For a printable version with bibliography: Why Is Music Education Important?
Why Is Music Education Important?
Most people would say that the purpose of education is to prepare children for adult life – to give them the skills they need to survive. The big question is: what skills are necessary in order to survive? What are the “core” subjects that every child should know? Certainly math, reading, and writing – as a society we use these on a daily basis. History and science, while not necessarily used every day or in every field of work, are considered essential as well, because they give a person important information about how their world and society works. For a long period of history, music was included in this list of vital subjects as well. This is because the study of music also teaches us and lets us explore an essential part of life: the emotions. Music is a way of expressing oneself, and most people use this medium – consciously or unconsciously – all the time. Music, like reading, writing and arithmetic, is experienced almost every day and in almost every aspect of life. Music is an integral part of movies and TV shows, indicating or setting the story’s mood. Virtually every mall, elevator and restaurant has music playing in the background. Most families own at least one music playing device, and play music during parties, meals, cleaning, driving, and other activities. There is no doubt that music is an inescapable part of life. The question is, why? What makes music so important?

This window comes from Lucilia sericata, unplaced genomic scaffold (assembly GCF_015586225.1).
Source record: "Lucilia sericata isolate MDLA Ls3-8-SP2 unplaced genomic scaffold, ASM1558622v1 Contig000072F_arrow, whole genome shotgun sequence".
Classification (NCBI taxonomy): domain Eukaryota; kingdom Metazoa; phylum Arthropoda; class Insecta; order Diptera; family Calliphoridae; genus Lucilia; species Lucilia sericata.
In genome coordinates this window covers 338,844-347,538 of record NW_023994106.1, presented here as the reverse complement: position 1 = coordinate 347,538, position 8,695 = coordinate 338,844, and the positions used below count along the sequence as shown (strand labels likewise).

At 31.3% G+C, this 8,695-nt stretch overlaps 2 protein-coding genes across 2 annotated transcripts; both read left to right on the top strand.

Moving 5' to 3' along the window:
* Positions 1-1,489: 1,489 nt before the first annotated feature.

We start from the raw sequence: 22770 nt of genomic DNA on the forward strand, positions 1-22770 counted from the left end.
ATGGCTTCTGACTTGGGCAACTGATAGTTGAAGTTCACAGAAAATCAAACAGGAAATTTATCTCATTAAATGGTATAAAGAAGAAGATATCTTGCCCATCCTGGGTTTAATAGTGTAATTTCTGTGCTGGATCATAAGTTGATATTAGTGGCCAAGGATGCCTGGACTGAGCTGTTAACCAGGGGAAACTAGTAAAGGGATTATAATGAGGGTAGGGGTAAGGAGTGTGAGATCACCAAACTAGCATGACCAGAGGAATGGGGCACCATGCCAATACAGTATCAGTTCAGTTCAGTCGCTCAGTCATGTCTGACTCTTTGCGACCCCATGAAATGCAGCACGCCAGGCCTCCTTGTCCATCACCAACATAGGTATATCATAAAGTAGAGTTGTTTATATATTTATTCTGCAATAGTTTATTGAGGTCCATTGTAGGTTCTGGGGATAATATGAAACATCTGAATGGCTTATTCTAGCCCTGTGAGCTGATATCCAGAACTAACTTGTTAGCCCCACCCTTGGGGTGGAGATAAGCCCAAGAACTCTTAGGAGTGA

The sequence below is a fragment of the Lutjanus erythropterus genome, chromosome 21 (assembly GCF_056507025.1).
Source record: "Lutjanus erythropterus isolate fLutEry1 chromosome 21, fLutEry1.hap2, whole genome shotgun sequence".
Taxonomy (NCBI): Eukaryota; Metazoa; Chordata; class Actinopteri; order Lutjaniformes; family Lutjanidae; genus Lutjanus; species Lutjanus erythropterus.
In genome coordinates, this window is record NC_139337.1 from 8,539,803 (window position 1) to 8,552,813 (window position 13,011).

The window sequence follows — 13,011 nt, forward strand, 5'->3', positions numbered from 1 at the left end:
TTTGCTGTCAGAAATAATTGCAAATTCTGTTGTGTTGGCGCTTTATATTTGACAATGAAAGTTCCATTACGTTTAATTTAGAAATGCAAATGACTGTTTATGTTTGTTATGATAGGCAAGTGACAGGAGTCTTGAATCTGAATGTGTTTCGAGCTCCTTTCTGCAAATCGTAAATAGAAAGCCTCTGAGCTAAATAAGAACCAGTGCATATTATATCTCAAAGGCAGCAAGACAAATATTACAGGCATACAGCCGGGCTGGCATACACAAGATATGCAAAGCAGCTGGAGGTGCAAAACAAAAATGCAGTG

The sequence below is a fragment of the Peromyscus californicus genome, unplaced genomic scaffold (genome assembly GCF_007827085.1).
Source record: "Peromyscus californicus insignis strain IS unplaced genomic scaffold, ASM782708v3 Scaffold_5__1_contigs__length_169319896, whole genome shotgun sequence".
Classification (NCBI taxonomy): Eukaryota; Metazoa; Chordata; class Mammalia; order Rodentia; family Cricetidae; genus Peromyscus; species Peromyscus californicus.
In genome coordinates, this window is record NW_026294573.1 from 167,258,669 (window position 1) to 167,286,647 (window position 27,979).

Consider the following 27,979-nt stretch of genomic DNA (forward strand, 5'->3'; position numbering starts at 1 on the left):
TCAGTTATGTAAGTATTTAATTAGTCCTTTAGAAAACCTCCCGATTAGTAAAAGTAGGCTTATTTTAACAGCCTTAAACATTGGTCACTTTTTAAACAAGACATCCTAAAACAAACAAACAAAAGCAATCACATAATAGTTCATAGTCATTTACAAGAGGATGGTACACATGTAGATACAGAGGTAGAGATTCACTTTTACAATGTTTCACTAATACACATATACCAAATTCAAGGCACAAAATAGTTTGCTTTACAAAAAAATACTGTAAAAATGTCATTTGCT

Music is a medium for personal expression. In his welcome address to the freshman parents at Boston Conservatory, Karl Paulnack talked about the Ancient Greeks’ views on music and its importance in curriculum. They believed that the study of music was about “invisible, internal, hidden objects,” and Paulnack goes on to say, “Music has a way of finding the big, invisible moving pieces inside our hearts and souls and helping us figure out the position of things inside us” (Paulnack). There are plenty of examples throughout history that show how important music is to the human psyche. Throughout the Holocaust, there was music. In ghettos, concentration camps, and death camps, there were various kinds of music and musicians. Terezínstadt is the most famous for its musical scene. The Terezín ghetto was used as a “model camp” by the Nazis for propaganda – the Nazis used the ghetto to film movies deceiving the world as to how well they treated their Jewish prisoners, which gave the Terezín inmates more cultural freedom. However, life in the ghetto was still harsh, and about 33,500 people died in Terezínstadt during the holocaust (Fackler). Many more died after being transported to other camps. Many of the famous musicians and composers who were in Terezín, such as Viktor Ullmann or Hans Krása, died in gas chambers or death marches later in the war. However, while alive, these musicians and others managed to structure many musical activities in the ghetto, and Terezín maintained a strong musical community with choral groups, instrumental groups and opera. Later in his address, Karl Paulnack says, “Art is one of the ways in which we say, “I am alive, and my life has meaning”” (Paulnack). When humanity is pushed to its limits of physical and emotional trauma, it turns to music. Humans show time and time again that music and the arts are as essential to survival as food and shelter.